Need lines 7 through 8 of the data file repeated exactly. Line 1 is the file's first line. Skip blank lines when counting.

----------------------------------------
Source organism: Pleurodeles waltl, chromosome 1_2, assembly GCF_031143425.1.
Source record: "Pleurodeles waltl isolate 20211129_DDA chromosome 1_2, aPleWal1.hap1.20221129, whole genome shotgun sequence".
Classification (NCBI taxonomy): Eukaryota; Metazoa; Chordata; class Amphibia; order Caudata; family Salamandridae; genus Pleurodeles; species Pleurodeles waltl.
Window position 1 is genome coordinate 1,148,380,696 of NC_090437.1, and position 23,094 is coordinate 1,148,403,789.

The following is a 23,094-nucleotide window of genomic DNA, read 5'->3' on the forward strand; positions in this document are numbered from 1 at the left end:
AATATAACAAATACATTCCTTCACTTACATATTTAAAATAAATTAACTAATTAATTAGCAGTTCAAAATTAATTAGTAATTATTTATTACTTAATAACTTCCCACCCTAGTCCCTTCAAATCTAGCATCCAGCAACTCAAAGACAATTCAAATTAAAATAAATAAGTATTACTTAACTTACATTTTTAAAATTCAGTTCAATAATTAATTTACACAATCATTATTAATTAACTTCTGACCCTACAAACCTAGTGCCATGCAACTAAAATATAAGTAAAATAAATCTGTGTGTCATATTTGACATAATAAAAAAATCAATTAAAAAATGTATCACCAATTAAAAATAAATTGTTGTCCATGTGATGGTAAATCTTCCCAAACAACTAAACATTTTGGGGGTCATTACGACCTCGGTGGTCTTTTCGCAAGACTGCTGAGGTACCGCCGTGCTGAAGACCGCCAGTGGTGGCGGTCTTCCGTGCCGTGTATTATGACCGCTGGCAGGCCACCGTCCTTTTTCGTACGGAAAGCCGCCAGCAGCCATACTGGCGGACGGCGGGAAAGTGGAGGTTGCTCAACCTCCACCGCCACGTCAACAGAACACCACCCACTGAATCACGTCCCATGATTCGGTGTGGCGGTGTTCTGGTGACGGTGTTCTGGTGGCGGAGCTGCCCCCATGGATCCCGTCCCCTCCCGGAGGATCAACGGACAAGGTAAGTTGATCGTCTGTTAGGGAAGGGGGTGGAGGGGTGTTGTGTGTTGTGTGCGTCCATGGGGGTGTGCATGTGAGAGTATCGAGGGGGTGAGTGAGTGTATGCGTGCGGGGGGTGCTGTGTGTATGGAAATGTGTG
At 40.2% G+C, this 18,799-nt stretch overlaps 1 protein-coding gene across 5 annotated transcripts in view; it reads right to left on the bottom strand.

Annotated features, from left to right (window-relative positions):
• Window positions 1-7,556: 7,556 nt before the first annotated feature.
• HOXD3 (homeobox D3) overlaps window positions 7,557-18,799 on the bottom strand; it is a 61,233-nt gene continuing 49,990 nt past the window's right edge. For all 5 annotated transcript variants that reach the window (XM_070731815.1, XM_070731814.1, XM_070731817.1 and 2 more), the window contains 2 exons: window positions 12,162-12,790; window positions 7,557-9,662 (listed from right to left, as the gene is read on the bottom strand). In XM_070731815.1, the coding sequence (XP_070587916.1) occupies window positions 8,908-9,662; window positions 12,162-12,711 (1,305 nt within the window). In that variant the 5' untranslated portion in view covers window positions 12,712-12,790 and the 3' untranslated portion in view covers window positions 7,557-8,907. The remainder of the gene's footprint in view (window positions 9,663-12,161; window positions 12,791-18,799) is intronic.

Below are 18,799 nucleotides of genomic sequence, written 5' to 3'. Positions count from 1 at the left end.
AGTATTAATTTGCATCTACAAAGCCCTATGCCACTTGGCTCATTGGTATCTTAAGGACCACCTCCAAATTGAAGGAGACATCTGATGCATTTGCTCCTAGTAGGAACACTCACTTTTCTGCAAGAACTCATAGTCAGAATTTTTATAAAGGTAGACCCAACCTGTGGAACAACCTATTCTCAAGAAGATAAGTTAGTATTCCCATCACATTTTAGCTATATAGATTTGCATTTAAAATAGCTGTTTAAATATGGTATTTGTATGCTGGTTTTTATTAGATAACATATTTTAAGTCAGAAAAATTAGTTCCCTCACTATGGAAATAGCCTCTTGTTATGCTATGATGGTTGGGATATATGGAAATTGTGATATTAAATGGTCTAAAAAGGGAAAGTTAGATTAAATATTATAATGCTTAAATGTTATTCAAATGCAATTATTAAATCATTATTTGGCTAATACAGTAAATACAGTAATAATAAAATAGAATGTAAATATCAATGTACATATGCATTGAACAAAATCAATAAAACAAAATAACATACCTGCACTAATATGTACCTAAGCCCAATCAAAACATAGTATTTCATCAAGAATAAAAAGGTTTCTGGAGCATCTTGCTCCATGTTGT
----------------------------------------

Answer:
At 40.2% G+C, this 18,799-nt stretch overlaps 1 protein-coding gene across 5 annotated transcripts in view; it reads right to left on the bottom strand.

Annotated features, from left to right (window-relative positions):